2. Those which seem to have their focus at a far greater depth, of which the effects are on a much larger scale, and which are propagated with vast celerity to an immense distance, often of some thousand miles."—

Daubuisson Essai de Geognosie, tom. 1.

E

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The same class of circumstances which, in an habitually active volcano, repress the volcanic energy of the subterranean local focus, and put a stop to its outward eruption for a few hours, will, when carried to excess, create a quiescent interval of many centuries. In the same manner as a narrow fissure may be obstructed by the congelation of the vein of lava it contains, or by the accumulation of loose fragments above it, and the local expansive force of the lava below checked for a time, and forced at length to break out by another issue: the accumulation of similar obstructions, of greater magnitude, and during a longer period of eruption, may, and without doubt does in reality, check the general expansive force of the subterranean caloric for intervals of immense duration, and forces it at length to find an issue in some other direction, at a superficial distance perhaps of hundreds of miles, the former vent remaining to all appearance for ever extinct.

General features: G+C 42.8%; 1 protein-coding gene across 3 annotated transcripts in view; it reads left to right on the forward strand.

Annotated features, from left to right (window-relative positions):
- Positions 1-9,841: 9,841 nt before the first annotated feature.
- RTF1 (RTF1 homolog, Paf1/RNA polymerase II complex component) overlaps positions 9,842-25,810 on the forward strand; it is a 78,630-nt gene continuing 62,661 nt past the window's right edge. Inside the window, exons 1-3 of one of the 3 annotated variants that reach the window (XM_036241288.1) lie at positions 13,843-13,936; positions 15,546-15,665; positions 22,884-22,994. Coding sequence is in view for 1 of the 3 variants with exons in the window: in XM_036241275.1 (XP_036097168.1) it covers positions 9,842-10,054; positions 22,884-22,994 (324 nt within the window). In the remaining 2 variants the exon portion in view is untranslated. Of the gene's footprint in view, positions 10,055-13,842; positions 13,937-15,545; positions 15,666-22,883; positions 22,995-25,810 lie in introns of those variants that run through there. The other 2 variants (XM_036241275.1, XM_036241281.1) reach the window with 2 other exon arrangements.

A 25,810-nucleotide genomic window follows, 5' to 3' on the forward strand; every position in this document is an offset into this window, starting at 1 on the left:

But in order to expose with greater clearness this universal identity in the laws of volcanic action, we will, in the next chapter examine more at large the disposition of the solid and fragmentary substances produced by any volcano, (vent of subterranean caloric,) and we shall then be enabled to see the manner in which their accumulation tends sooner or later to obstruct this issue entirely; and, therefore, since the expansive force cannot be for ever repressed, force it to take another direction.